Abstract # 4288 Poster # 64:

Scheduled for Thursday, June 21, 2012 07:00 PM-09:00 PM: Session 9 (Gardenia) Poster Presentation


ASSOCIATION BETWEEN PATERNAL EXPERIENCE, CARRYING EFFORT, AND STEROID HORMONES IN CAPTIVE MARMOSET (CALLITHRIX GEOFFROYI) FATHERS

J. Cavanaugh and J. A. French
University of Nebraska at Omaha, 6001 Dodge Street, Allwine Hall 524, Omaha, Nebraska 68182, USA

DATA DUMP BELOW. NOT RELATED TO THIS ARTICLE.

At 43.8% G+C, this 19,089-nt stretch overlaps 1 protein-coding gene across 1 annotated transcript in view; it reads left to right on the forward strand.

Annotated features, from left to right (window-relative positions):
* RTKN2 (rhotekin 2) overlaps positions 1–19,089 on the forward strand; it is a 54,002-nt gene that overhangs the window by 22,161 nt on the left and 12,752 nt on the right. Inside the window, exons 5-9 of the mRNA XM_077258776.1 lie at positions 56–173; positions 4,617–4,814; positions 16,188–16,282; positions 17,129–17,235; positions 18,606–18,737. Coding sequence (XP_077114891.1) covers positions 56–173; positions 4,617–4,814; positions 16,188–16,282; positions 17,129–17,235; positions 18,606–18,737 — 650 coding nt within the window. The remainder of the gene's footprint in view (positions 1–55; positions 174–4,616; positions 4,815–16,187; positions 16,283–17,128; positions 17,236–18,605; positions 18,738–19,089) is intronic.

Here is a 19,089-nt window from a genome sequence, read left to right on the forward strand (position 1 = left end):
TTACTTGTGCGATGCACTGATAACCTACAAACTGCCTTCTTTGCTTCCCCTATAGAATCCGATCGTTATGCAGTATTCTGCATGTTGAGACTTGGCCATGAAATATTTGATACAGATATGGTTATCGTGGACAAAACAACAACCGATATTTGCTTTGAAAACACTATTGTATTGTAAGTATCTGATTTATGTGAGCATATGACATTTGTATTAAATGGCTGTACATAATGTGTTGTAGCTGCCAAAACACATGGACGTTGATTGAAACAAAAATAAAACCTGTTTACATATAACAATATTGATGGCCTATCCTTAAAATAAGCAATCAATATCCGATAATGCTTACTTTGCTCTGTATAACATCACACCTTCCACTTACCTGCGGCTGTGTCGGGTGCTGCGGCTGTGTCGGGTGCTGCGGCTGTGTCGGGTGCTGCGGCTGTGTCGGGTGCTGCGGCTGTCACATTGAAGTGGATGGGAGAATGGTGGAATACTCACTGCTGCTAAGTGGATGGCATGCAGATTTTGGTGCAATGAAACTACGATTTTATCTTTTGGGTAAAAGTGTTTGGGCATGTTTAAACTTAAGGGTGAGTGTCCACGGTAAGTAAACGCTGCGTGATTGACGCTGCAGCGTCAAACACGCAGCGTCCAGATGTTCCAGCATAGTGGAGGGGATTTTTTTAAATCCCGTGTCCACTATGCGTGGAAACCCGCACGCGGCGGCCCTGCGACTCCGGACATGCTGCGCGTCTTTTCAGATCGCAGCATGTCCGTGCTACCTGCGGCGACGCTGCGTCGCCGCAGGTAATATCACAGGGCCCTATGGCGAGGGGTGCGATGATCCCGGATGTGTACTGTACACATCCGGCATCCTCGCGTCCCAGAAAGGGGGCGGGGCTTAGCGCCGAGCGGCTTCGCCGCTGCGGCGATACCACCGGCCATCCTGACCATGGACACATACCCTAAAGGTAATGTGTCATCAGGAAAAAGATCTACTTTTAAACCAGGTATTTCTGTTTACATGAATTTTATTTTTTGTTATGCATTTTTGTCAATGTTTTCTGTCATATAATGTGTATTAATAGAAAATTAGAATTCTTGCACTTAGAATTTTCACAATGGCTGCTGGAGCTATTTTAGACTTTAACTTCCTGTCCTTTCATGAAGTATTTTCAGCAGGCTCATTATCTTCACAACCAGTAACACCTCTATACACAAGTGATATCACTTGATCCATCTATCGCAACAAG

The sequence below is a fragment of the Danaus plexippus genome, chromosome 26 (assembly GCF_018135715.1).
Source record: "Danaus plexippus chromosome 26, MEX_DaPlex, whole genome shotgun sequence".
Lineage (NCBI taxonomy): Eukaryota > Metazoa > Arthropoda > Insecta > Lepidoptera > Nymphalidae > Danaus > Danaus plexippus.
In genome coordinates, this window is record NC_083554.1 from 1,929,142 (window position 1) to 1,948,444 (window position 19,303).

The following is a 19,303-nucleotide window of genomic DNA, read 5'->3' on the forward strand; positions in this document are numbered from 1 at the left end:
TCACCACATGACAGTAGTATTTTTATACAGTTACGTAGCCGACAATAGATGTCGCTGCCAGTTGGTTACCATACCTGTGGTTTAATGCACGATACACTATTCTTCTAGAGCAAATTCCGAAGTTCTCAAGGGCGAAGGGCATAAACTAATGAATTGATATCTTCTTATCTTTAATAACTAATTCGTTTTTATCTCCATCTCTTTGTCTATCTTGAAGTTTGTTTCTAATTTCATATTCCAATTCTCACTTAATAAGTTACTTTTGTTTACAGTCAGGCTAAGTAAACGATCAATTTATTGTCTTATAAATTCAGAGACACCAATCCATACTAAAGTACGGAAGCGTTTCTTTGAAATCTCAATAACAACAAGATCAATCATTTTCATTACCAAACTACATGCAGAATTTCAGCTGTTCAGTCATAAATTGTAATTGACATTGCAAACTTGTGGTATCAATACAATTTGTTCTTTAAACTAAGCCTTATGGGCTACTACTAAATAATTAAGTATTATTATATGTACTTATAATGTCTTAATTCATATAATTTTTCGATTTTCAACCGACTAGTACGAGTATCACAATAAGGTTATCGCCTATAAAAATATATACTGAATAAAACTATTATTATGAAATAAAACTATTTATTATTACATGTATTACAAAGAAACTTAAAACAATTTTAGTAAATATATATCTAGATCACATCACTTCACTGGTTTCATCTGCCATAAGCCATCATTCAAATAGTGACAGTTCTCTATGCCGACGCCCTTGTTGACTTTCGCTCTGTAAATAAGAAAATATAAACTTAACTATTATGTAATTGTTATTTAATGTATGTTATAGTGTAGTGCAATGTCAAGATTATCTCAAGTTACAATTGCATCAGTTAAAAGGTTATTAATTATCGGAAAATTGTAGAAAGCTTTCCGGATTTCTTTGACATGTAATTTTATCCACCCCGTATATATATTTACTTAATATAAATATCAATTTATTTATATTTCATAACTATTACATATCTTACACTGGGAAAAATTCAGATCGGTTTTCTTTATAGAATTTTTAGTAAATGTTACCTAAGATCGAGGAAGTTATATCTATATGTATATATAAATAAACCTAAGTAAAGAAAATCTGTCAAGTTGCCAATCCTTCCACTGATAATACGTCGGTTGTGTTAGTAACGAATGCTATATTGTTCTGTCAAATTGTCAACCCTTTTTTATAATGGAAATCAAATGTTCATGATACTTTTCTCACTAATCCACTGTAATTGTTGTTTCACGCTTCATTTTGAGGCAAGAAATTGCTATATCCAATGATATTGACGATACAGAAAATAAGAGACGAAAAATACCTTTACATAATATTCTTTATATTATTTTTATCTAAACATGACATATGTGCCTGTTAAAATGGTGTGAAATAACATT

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     Hormones are prominent regulators of maternal behavior, and there is growing evidence that paternal care is also influenced by endocrine substrates. New World callitrichine primate males are highly involved in rearing offspring; therefore we examined the relationship between paternal behavior and steroid hormones in marmoset (Callithrix geoffroyi) fathers and evaluated the influence of infant care experience on these factors. We measured urinary concentrations of testosterone, estradiol, and cortisol of fathers before and after litter parturition (n=26). It was predicted that there would be a negative relationship between carrying effort and levels of circulating hormone; this relationship was predicted to be influenced by the level of infant care experience. Carrying effort (p<.001), and concentrations of testosterone (p<.001) and cortisol (p=.047) underwent temporal changes over the post-partum period. The patterns of carrying effort (p=.022) and testosterone (p=.024) were influenced by experience level. Primiparous males and males with minimal experience displayed peak levels of carrying effort during post-partum weeks three through six, which is consistent with carrying rates seen in Callithrix kuhlii. Males without experience displayed a significant decrease in testosterone concentration during post-partum weeks three through six (p=.028), while males with experience had low testosterone concentrations throughout the post-partum period. The nature of the relationship between paternal behavior in marmoset (Callithrix geoffroyi) fathers and steroid hormones appears to be influenced by infant care experience.